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Question DetailsAsked on 7/28/2016

How much does it cost to remove 85 yards of soil

I need about 85 yards of fill removed from when the excavation company dug a foundation for an addition to the house.

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1 Answer


Oops - sounds like the contract for that work should have included disposal of the excavated material - would have been cheaper to do it then than it will be rehandling it now.

Assuming this is usable fill material (dirt and/or topsoil in layman's terms), not land clearing debris or sod and muck or such, and not contaminated by sewage or fuel oil. Also assuming not a terrible trucking cost - either a lot of city traffic before you get to the outskirts, or a real long way (say over 20 miles or so) from his normal service area.

And of course, if you have an on-site location where you could use this for levelling land or runoff control berm or such or building a landscaping mount or beds, a LOT cheaper than hauling it off. You could also ask neighbors if they want some fill - but from a liability standpoint if so I would cut a deal with contractor for the removal at reasonable cost to you for that, and let him cut a separate contract with the neighbor for the hauling and dumping in his yard - that way you are not at risk for any damage to the neighbor's property.

1) if fully accessible to dump truck and utility tractor or bobcat loader or such - probably about $5-10/cy depending on whether he has another customer who can use it, or has to take to a disposal site or landfill (they use it as daily waste cover) for disposal. Truckload commonly 8-15CY though with tractor-trailer rigs can reach 20-25cy depending on local oad limits - so you are talking about 4-11 loads depending on Excavation Contractor's (your Search the List category to find contractors for this, though Landscaping contractors will also do it) load capacity. Some with 10-15cy dump trucks also have 6-20cy "pups" - trailers - so can get up to the range of a large end or side-dump tractor and trailer rig or even larger in some load limit areas. So - for this scenario - probably in $425-850 range, though sometimes if good fill material and he has another job for it he may take it away for free - but rarely, usually only if real close to his other job and he needs it right now.

2) If tractor or loader can get to pile but not the truck so tramming by the loader is needed to haul to truck and dump, or some fencing removal and replacement is necessary to get to the pile, probably about $10-15/cy for $850-1275 - again assuming he does not have an immediate use for it, which might bring it down to a few hundred $ for just the fence removal and replacement if you cannot DIY on that.

3) If boxed in now so no reasonable loading equipment access (or you don't want it tracking over new lawn or such), then probably about $15-25/CY for hand-shoveling and hand-tramming (hand wheelbarrow or power wheelbarrow) from pile to area within 50 feet or so where truck can get, to dump it into loader bucket to get it into the truck or into a conveyor (probably rented) to load truck - so about $1275-1700 range in that case.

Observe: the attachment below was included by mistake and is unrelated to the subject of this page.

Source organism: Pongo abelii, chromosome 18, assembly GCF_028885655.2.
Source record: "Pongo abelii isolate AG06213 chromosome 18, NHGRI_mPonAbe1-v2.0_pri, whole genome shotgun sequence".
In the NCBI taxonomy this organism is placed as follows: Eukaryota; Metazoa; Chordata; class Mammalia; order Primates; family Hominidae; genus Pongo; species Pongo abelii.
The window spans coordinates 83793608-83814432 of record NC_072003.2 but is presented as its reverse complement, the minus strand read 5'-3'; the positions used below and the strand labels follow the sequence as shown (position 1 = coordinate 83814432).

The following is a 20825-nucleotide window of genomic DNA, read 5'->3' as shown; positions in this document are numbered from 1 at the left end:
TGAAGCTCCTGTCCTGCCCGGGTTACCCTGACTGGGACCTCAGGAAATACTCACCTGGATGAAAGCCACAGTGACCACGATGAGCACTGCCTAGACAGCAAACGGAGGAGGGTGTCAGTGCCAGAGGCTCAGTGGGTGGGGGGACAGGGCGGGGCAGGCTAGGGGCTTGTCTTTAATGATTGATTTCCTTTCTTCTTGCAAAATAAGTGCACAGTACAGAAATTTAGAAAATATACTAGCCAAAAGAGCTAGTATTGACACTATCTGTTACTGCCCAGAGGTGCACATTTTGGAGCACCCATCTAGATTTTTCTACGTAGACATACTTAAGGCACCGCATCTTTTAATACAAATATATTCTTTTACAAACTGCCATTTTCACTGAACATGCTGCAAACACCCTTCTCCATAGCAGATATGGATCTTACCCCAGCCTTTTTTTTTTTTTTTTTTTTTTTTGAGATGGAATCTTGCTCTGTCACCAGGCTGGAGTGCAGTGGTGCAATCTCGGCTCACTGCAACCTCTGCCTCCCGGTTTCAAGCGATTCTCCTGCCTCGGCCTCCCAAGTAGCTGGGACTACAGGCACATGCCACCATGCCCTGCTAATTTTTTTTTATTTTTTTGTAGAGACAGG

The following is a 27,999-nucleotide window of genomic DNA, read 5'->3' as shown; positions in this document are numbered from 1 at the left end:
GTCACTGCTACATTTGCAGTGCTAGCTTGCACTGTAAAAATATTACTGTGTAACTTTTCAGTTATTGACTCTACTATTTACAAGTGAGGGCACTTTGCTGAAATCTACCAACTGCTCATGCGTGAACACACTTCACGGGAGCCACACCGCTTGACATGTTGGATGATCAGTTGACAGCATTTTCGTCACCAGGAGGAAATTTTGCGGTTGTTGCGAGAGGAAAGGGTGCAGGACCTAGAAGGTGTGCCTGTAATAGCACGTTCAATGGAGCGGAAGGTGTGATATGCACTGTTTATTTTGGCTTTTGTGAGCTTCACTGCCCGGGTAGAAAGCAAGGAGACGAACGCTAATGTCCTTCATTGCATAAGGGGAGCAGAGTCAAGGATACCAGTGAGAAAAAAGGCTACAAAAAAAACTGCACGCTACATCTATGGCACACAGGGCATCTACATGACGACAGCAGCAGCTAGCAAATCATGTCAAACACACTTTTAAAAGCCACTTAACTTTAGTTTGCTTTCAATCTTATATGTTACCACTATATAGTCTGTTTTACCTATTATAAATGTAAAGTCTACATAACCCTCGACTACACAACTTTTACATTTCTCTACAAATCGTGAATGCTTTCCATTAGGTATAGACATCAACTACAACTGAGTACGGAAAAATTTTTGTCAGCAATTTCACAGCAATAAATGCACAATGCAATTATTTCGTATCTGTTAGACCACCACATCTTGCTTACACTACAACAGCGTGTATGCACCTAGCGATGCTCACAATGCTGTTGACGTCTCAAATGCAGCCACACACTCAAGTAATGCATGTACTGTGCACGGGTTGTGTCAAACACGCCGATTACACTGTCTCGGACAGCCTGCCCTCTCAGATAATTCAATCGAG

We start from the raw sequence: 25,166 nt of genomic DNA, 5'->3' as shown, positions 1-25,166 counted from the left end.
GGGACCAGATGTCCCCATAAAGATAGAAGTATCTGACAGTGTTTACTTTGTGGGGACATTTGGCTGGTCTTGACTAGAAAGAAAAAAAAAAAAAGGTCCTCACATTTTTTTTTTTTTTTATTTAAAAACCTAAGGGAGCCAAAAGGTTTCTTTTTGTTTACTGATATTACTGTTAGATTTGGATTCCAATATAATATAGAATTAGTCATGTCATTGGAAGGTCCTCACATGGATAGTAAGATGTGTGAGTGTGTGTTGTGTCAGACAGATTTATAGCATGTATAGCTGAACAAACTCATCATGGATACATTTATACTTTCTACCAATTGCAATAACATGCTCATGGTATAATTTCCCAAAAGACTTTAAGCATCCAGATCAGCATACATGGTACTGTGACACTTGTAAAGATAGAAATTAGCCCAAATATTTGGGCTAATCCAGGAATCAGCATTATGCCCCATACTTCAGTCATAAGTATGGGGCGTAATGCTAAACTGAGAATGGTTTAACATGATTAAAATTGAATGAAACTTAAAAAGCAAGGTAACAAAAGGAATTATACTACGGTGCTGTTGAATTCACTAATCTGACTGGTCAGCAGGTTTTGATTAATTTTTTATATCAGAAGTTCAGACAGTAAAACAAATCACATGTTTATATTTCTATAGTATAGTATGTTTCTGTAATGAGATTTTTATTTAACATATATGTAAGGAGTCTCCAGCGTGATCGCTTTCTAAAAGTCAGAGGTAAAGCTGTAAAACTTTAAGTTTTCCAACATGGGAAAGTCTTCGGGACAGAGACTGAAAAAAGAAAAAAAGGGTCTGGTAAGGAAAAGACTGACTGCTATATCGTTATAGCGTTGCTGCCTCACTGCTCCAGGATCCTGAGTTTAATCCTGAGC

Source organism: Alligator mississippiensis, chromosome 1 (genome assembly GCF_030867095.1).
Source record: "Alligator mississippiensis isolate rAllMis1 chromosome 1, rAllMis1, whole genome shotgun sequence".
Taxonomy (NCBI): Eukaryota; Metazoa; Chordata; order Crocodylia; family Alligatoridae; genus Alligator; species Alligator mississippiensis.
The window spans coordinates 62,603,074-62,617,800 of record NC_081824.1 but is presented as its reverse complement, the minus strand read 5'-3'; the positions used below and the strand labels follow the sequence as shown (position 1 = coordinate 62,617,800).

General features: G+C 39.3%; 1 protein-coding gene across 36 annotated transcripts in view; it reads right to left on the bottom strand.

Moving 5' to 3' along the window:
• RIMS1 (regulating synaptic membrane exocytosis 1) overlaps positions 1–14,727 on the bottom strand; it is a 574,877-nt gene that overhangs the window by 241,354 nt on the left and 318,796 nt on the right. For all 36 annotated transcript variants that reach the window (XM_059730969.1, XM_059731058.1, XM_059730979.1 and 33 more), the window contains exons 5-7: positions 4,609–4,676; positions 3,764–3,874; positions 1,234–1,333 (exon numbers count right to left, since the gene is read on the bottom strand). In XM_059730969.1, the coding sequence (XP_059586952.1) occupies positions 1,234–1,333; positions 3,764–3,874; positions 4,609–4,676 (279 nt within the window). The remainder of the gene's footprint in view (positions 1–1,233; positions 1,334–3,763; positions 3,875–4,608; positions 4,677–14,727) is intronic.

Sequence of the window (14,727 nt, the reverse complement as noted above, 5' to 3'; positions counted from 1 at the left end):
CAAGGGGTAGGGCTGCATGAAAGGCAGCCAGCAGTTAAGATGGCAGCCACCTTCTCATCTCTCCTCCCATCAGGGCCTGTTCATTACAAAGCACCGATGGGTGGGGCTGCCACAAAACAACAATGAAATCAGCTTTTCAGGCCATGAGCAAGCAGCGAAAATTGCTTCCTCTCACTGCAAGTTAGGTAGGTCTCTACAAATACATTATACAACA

4) Add up several negative factors like bad access, poor tramming conditions (mud or such) and low load limits on local roads and it could get into the $2000 range or more, but unlikely.

BTW - I would avoid having him park on driveway or maneuvering tractor on drive, especially if asphalt, to avoid wheel dents from loaded truck sitting there and cracking and tire scuffing the surface - a LOT easier to repair a few dents or ruts in the lawn than a scuffed up or cracked driveway.

BE sure to get lump sum bid for the entire job not by the truckload or ton/yard - then it is HIS issue how many truckloads it takes to move it and exactly how many tons/yards are in the pile, with no argument room about how much there was. Price it by the truckload and you New Jersey type shyster contractor will probably show up with a short-bed foreign pickup and count each 1/2 yard hauled as a truckload.

Make sure contract or invoice - BEFORE he starts hauling - stipulates either what public dump site he is disposing of it at, or that he is reselling to other clients or using on another job he has, so it is clear you are not involved in it if he dumps it somewhere illegal like off the side of the road somewhere.

Also, contract should indicate surface condition it is supposed to be left in - machine clean (so maybe 1/4-1/2 CY miscellaneous ridges and roughless left), machine scrape to original ground, or hand-raked clean to original ground. Maybe $100 difference in so between the three.

Also - make sure, if running on lawn or such, to locate and mark sprinkler lines (will commonly break if run over on unfrozen ground, definitely if heads are) and do not have it done after significant rains or watering if on lawn or fine-grained soil because the truck will dig in too much, or may not even be able to get to the locations needed.

One other thought - since you are paying (assuming not being just trammed to neighbor's house) for the hauling, if you need landscaping materials in bulk or topsoil for starting lawn or such in your yard, having him bring them as a backhaul and placing/stockpiling where you want them would undoubtedly be cheaper along with this job than as a separate job.

Answered 3 years ago by LCD

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